The default constraint manager of the Clang Static Analyzer is a simple range-based constraint manager: it stores and manages the valid ranges for the values of symbolic expressions. Upon new assumptions it further constrains these ranges which often results in an empty range which tells the analyzer that the assumption is impossible. Until now the constraint manager could handle basic assumptions: A <rel> m, A + n <rel> m and A - n <rel> m where A is a symbolic expression, n and m integer constants and <rel> a relational operator. In the latter two cases where a constant is added or subtracted from the symbolic expression the range of the additive expression is calculated by adjusting the range circularly by the constant. However, it could not cope with division and multiplication, thus not even the range for A*2 could be deduced from the range of A. This shortcoming lead to both false positives and missed true positives.

To improve the true positive/false positive ratio of the analyzer we extended the range-based constraint manager to be able to handle expressions of the format A <mul> k <add> n <rel> m, where A is a symbolic expression, k, m and n integer constants, <mul> a multiplicative operator (* or /), <add> an additive operator (+ or -) and <rel> a relational operator. The main challenge in our work was to correctly scale the ranges in the circular arithmetic: for example in case of signed 8 bit types in A * 2 == 56 the value of A could not only be 28, but also -100. Similarly, in A / 3 == 4 the value of A is not necessarily 12, but anything in range [12..14]. To ensure full correctness we also proved our solution: first we generated every range for every constants in both the 8 bit signed and unsigned arithmetic, then we tested whether the scaling algorithm calculates exactly the same ranges. Finally we extrapolated this algorithm to wider integer types and ported it to the range-based constraint manager. According to our measurements there is no significant change in the performance and in the talk we will present numbers of lost false positives and new true positives.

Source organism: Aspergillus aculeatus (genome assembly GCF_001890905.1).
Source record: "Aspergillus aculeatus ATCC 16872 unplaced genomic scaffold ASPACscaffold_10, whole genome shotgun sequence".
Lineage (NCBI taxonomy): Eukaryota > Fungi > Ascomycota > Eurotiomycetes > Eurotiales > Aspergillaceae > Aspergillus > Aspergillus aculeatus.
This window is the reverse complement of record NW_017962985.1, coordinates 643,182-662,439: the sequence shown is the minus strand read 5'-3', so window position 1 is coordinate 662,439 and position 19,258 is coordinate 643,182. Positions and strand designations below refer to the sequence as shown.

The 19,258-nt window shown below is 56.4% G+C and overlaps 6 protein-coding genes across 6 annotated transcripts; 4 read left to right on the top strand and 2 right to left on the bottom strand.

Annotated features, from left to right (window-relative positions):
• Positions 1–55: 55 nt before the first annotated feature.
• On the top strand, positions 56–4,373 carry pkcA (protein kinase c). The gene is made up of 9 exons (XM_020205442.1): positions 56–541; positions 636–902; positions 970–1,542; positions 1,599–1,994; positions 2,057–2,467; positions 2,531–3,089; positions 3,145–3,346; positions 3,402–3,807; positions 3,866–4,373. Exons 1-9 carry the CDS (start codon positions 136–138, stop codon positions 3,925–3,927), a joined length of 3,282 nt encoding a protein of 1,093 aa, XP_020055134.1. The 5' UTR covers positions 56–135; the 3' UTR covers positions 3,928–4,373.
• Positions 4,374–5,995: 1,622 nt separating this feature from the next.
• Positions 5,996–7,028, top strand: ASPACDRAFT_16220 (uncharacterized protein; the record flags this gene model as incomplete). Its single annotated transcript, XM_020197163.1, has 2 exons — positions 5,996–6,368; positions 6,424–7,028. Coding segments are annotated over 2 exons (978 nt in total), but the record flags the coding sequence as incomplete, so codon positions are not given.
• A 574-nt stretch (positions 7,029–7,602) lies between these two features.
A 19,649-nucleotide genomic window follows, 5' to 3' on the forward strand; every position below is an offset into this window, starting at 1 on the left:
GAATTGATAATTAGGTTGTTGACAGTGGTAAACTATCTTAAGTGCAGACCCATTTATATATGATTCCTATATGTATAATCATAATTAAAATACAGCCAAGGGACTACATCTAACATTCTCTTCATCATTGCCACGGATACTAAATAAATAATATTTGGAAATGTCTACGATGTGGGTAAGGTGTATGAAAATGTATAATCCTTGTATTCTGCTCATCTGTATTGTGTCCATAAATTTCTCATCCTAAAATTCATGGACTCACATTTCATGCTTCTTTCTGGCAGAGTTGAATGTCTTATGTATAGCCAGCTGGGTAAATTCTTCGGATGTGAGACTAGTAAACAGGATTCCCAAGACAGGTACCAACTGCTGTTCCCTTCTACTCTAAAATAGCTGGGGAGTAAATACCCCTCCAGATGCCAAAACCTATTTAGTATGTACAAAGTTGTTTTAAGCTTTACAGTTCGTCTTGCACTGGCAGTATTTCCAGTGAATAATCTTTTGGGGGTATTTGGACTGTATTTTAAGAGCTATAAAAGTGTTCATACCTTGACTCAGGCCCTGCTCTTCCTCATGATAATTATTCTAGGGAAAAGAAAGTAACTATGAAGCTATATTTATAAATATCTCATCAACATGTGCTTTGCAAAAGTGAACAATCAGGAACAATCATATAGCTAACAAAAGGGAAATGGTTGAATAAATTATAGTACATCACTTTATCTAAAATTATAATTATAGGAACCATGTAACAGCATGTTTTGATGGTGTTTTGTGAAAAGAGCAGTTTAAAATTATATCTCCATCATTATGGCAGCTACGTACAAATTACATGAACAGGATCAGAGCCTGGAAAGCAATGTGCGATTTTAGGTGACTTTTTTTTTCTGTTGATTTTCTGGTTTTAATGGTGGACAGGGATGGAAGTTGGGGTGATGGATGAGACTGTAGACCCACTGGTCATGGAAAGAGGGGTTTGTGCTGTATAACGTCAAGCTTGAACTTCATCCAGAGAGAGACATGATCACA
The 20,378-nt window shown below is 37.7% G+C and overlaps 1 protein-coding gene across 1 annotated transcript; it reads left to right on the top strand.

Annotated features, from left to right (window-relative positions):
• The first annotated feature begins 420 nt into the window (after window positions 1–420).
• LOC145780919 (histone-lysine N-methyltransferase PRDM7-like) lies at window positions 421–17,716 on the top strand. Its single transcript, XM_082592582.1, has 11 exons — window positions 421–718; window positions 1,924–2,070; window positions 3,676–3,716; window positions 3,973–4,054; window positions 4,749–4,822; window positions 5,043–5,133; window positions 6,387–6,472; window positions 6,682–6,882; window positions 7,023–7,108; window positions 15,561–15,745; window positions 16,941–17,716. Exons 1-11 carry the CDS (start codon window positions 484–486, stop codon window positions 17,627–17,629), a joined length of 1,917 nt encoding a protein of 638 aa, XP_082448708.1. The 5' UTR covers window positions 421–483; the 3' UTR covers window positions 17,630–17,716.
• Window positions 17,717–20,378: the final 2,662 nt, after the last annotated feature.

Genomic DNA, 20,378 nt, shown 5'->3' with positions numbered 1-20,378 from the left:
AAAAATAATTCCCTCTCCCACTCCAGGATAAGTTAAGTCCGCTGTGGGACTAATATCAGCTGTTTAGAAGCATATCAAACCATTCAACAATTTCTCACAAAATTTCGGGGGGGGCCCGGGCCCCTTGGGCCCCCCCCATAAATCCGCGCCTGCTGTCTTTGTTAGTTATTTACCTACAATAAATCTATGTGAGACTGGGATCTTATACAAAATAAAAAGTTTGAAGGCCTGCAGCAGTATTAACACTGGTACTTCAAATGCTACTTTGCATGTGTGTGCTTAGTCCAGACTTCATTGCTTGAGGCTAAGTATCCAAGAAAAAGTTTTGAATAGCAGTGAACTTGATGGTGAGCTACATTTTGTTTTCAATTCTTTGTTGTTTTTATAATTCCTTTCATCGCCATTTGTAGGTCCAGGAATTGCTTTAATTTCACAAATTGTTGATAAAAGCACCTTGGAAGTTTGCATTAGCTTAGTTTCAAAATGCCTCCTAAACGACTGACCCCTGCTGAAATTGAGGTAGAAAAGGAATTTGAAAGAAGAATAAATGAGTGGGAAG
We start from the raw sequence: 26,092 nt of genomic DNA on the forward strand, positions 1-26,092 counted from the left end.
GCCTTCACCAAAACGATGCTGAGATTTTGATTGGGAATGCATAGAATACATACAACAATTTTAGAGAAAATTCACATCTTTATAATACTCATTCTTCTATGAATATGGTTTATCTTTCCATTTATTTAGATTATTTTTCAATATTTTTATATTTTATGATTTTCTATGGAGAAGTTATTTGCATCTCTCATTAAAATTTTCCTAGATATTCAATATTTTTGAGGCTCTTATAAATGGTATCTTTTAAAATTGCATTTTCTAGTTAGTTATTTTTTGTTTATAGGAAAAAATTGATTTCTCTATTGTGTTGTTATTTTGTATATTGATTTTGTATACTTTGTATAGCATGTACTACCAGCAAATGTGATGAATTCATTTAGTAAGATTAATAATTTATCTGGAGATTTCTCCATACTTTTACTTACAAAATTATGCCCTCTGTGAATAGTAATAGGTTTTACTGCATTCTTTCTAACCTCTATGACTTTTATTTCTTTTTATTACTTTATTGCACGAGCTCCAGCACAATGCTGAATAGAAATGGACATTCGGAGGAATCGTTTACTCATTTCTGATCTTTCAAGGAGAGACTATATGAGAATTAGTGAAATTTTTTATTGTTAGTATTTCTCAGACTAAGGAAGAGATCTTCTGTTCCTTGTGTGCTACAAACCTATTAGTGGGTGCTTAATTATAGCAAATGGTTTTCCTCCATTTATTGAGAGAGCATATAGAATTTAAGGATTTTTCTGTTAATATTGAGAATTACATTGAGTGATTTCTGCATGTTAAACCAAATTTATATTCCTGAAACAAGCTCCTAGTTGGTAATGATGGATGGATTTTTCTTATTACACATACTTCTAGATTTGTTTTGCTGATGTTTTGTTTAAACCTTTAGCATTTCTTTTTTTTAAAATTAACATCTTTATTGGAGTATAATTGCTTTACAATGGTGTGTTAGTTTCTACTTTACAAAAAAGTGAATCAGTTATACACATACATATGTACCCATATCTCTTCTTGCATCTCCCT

**Statistics Based Checkers in the Clang Static Analyzer **

Ádám Balogh